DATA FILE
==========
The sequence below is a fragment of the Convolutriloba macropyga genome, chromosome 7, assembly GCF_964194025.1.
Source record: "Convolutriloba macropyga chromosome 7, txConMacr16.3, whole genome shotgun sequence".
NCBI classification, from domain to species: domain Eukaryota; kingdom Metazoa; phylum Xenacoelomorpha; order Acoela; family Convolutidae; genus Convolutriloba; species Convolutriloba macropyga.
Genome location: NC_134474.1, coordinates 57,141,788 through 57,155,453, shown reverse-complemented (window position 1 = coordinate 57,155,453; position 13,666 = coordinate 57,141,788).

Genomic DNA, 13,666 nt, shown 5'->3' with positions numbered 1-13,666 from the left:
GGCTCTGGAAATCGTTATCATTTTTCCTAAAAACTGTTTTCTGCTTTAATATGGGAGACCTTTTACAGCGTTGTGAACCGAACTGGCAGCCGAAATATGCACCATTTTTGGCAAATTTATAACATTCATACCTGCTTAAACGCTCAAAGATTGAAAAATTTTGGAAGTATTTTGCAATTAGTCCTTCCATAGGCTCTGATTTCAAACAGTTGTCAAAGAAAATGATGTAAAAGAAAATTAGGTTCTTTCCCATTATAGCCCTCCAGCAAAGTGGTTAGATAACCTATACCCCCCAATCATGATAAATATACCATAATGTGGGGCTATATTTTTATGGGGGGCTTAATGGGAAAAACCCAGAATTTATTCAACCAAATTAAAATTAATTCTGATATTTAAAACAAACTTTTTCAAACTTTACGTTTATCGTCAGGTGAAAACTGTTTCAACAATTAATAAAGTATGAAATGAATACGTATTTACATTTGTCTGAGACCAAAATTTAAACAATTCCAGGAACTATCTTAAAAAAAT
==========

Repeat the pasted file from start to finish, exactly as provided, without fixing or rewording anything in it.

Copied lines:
The sequence below is a fragment of the Convolutriloba macropyga genome, chromosome 7, assembly GCF_964194025.1.
Source record: "Convolutriloba macropyga chromosome 7, txConMacr16.3, whole genome shotgun sequence".
NCBI classification, from domain to species: domain Eukaryota; kingdom Metazoa; phylum Xenacoelomorpha; order Acoela; family Convolutidae; genus Convolutriloba; species Convolutriloba macropyga.
Genome location: NC_134474.1, coordinates 57,141,788 through 57,155,453, shown reverse-complemented (window position 1 = coordinate 57,155,453; position 13,666 = coordinate 57,141,788).

Genomic DNA, 13,666 nt, shown 5'->3' with positions numbered 1-13,666 from the left:
GGCTCTGGAAATCGTTATCATTTTTCCTAAAAACTGTTTTCTGCTTTAATATGGGAGACCTTTTACAGCGTTGTGAACCGAACTGGCAGCCGAAATATGCACCATTTTTGGCAAATTTATAACATTCATACCTGCTTAAACGCTCAAAGATTGAAAAATTTTGGAAGTATTTTGCAATTAGTCCTTCCATAGGCTCTGATTTCAAACAGTTGTCAAAGAAAATGATGTAAAAGAAAATTAGGTTCTTTCCCATTATAGCCCTCCAGCAAAGTGGTTAGATAACCTATACCCCCCAATCATGATAAATATACCATAATGTGGGGCTATATTTTTATGGGGGGCTTAATGGGAAAAACCCAGAATTTATTCAACCAAATTAAAATTAATTCTGATATTTAAAACAAACTTTTTCAAACTTTACGTTTATCGTCAGGTGAAAACTGTTTCAACAATTAATAAAGTATGAAATGAATACGTATTTACATTTGTCTGAGACCAAAATTTAAACAATTCCAGGAACTATCTTAAAAAAAT